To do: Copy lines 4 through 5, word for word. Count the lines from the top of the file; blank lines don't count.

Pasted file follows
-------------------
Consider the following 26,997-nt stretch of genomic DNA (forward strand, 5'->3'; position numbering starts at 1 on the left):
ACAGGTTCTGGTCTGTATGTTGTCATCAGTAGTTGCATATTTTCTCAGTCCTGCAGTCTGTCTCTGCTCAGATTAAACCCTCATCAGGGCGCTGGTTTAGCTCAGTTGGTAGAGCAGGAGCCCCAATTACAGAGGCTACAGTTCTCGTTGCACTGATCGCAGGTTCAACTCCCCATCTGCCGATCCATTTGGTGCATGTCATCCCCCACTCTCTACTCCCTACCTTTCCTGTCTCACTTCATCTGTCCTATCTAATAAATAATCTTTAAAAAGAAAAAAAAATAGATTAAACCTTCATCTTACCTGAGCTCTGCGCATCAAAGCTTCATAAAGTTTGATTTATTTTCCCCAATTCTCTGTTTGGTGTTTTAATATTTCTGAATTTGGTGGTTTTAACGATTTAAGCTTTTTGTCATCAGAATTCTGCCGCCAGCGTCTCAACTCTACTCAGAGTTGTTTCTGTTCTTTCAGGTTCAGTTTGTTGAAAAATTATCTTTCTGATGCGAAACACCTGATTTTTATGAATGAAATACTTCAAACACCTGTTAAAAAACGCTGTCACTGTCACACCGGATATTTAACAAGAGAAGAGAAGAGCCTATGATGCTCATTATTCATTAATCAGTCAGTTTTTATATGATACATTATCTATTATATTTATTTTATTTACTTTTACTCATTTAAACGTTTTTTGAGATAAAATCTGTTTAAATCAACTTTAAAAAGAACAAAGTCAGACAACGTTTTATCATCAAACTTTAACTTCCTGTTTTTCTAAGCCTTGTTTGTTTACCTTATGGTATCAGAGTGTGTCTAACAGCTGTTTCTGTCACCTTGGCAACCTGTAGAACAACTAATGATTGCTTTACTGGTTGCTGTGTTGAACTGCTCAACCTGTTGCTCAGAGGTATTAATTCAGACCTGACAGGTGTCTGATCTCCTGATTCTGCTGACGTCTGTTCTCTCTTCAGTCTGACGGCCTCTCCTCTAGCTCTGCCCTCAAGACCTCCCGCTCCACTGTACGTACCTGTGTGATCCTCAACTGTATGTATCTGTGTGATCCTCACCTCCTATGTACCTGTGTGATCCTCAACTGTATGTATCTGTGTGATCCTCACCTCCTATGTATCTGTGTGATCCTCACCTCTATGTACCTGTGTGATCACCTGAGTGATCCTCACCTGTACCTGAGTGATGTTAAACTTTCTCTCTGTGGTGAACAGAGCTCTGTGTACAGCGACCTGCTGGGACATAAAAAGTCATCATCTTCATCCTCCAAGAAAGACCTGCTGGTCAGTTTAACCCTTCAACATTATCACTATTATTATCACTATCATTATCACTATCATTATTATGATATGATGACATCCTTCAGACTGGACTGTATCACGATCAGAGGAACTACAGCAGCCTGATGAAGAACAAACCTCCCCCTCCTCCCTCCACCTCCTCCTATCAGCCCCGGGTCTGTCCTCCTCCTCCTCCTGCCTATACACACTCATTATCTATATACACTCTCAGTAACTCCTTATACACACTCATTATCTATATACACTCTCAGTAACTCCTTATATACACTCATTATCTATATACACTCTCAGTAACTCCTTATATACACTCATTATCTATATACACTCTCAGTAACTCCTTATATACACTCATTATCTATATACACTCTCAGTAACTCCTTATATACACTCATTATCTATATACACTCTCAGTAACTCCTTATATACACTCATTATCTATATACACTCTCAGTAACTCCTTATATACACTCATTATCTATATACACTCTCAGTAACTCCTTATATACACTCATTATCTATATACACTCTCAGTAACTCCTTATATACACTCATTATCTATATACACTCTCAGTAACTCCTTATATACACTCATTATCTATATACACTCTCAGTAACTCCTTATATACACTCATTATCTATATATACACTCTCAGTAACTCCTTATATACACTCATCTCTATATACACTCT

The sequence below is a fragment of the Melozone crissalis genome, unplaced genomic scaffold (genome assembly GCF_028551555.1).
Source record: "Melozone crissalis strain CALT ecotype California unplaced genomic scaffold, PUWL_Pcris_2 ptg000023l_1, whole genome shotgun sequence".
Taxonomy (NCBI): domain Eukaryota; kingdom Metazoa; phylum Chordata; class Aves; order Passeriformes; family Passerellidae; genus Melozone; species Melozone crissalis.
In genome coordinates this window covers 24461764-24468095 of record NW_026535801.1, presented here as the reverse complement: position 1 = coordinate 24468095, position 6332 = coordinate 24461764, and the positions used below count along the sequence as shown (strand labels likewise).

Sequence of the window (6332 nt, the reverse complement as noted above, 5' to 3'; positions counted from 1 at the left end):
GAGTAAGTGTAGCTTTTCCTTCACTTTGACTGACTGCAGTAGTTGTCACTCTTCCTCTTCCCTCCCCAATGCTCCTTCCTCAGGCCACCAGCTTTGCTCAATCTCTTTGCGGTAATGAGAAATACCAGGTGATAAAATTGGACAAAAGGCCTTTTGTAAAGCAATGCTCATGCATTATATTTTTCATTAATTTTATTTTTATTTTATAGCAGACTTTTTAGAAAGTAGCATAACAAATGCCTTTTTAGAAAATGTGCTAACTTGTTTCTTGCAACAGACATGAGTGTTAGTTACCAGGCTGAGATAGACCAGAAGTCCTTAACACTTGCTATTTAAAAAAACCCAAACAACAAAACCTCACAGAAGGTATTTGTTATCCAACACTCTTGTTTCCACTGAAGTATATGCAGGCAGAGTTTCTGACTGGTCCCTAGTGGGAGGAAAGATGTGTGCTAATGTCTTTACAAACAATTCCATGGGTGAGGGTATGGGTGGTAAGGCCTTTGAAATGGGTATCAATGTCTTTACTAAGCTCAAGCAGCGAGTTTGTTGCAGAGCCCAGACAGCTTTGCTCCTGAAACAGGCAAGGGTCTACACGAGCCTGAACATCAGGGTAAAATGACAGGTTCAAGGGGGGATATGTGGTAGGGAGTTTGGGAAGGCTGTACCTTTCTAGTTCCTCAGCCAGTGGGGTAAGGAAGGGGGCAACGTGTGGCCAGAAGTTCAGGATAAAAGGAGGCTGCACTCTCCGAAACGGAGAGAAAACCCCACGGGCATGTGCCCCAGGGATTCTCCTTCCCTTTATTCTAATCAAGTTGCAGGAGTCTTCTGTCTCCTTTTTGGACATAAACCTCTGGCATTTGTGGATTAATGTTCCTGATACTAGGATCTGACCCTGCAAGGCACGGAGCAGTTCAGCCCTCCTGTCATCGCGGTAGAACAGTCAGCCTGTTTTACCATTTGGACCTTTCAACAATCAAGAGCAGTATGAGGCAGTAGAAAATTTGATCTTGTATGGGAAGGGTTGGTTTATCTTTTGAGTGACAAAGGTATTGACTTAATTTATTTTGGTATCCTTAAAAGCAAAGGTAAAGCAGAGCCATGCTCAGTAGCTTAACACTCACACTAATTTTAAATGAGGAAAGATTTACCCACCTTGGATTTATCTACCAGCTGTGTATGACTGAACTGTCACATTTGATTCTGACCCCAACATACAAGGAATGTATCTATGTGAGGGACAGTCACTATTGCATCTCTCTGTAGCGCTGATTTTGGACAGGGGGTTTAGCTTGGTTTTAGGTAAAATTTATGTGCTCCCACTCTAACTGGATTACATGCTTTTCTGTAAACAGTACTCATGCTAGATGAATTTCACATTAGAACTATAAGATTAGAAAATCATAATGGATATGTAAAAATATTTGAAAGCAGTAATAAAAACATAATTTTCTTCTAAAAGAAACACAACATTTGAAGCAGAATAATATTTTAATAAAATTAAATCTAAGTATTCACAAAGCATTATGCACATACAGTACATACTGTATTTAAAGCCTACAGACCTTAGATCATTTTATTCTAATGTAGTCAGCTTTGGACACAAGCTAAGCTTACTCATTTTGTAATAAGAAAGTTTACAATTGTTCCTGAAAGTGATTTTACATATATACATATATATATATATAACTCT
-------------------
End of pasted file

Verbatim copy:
Source record: "Melozone crissalis strain CALT ecotype California unplaced genomic scaffold, PUWL_Pcris_2 ptg000023l_1, whole genome shotgun sequence".
Taxonomy (NCBI): domain Eukaryota; kingdom Metazoa; phylum Chordata; class Aves; order Passeriformes; family Passerellidae; genus Melozone; species Melozone crissalis.